Facebook, texting, and instant messaging have both positive and negative psychological impacts on kids, teens, and young adults, according to Dr. Larry D. Rosen, author of the “Psychology of Technology”.
Dr, Rosen revealed his findings at the American Psychological Association 2011 meeting, outlining the results from his team’s computer-based surveys into the risks and benefits of social networking. However, he warned that the results only show an association between social networking and psychological tendencies, not cause and effect. In fact they’re still uncertain about what came first, the psychological traits or the use of social media.
His talk focused on the good and bad effects that social networks are having on teens. His findings are based on several computer-based surveys of more than 1,000 urban adolescents that included questions about computers, the Internet and social media use, as well as the use of mobile Internet devices and phone services like texting, and factors related to mental health.
Among the positive effects Rosen mentioned learning how to socialize, an asset particularly important among shy teens who would find very hard learning to communicate effectively with their peers otherwise. ”It’s helping us change in good ways, in ways that help young adults connect,” Rosen said. “We may not feel like we are [directly] communicating as much, but we are connecting more.” Facebook and other social networks promote healthy social relationships, an important step in teenage development, by teaching teens empathy, or the ability to understand someone else’s feelings, he said. Spending time in these digital social networks and connecting with other people teaches young adults digital empathy, which can spill over into the real world.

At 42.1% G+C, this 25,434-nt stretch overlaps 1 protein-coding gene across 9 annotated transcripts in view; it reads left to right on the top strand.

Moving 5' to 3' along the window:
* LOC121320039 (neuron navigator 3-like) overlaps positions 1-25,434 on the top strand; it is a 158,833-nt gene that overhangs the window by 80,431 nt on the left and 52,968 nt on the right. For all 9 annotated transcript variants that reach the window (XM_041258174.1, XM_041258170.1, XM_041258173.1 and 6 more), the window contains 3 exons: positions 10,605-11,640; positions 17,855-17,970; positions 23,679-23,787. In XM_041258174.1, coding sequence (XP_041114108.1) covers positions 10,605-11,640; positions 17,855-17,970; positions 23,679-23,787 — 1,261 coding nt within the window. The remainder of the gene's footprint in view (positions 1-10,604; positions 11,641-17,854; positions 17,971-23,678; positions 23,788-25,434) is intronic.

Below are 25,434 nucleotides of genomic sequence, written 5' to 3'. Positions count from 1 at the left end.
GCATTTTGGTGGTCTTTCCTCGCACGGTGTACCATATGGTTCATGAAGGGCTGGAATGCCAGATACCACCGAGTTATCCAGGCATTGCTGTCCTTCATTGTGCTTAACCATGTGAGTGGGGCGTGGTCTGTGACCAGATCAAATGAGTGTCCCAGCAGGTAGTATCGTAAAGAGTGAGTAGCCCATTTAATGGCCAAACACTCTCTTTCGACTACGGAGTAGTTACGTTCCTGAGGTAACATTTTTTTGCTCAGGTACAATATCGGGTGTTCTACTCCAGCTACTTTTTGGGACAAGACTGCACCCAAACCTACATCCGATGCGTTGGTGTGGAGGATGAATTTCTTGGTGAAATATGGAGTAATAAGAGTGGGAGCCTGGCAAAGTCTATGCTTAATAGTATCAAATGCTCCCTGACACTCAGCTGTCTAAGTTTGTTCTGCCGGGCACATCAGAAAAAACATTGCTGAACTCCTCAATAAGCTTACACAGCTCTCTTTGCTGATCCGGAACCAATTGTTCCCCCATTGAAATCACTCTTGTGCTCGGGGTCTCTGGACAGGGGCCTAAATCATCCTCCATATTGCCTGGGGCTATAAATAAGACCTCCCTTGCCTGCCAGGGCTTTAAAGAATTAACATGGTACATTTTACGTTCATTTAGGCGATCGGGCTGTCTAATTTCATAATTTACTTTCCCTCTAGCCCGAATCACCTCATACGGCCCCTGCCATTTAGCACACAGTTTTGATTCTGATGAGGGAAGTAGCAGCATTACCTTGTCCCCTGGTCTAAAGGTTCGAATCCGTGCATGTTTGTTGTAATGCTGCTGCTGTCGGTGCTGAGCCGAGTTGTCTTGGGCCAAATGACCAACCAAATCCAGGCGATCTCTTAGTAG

Another positive aspect of Facebook according to Dr. Rosen is that if properly used it can provide very powerful tools that can aid in teaching in compelling ways that engage young students.
But Facebook has an almost equal share of negative traits. Teens who use Facebook have been found at higher risk of showing narcissistic tendencies and other various mental issues, including lack of empathy, increased aggression and traits associated with mental illnesses like schizophrenia and depression.
It was also observed that online social networking seems to negatively affect a teen’s learning and grades. He noticed that kids who most frequently had Facebook open on their computers had the lowest retention of what they read. Rosen suggested that by allowing kids to take two-minute “tech breaks” to check their messages and notifications after 15 minutes of studying, it could help them to focus for longer and would prevent social networking from having a negative effects on academics.
Dr. Larry D. Rosen ended his talk at the American Psychological Association meeting presenting some tips and tricks on parenting “digital natives.” He embraces the TALK model of parenting: Trust, Access, Learn, “K”ommunicate. ”You have to start talking about appropriate technology use early and often and build trust, so that when there is a problem, whether it is being bullied or seeing a disturbing image, your child will talk to you about it,” he said. When talking with your kids, sit on the floor so you’re on the same level, he advises. “Then, you talk for 5 minutes and they talk for 15 minutes.”